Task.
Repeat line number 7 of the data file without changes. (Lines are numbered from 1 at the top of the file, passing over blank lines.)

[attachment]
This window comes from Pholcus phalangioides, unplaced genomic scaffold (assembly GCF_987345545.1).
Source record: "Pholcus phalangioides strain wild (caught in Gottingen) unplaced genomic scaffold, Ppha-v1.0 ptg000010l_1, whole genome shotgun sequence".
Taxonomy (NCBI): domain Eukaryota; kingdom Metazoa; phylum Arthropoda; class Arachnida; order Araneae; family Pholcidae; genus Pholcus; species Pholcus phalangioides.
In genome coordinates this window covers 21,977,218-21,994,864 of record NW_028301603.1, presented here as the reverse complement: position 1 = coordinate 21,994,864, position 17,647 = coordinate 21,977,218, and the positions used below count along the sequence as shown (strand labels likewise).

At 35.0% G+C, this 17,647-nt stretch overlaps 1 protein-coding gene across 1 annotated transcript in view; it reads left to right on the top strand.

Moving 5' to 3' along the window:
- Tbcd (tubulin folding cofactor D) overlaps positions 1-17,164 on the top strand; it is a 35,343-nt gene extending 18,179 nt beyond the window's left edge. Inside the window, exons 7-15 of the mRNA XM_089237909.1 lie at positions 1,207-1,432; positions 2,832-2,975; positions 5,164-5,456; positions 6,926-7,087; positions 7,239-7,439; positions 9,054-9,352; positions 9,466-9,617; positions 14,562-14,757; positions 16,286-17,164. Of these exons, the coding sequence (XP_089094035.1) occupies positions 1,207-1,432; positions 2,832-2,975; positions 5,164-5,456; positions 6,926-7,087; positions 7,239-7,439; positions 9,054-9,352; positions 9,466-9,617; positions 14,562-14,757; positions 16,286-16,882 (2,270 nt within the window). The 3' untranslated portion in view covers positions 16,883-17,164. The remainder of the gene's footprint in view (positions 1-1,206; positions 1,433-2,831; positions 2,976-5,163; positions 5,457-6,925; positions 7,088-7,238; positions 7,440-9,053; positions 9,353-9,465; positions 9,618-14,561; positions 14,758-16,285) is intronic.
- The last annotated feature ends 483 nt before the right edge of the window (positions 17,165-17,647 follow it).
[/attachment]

- Tbcd (tubulin folding cofactor D) overlaps positions 1-17,164 on the top strand; it is a 35,343-nt gene extending 18,179 nt beyond the window's left edge. Inside the window, exons 7-15 of the mRNA XM_089237909.1 lie at positions 1,207-1,432; positions 2,832-2,975; positions 5,164-5,456; positions 6,926-7,087; positions 7,239-7,439; positions 9,054-9,352; positions 9,466-9,617; positions 14,562-14,757; positions 16,286-17,164. Of these exons, the coding sequence (XP_089094035.1) occupies positions 1,207-1,432; positions 2,832-2,975; positions 5,164-5,456; positions 6,926-7,087; positions 7,239-7,439; positions 9,054-9,352; positions 9,466-9,617; positions 14,562-14,757; positions 16,286-16,882 (2,270 nt within the window). The 3' untranslated portion in view covers positions 16,883-17,164. The remainder of the gene's footprint in view (positions 1-1,206; positions 1,433-2,831; positions 2,976-5,163; positions 5,457-6,925; positions 7,088-7,238; positions 7,440-9,053; positions 9,353-9,465; positions 9,618-14,561; positions 14,758-16,285) is intronic.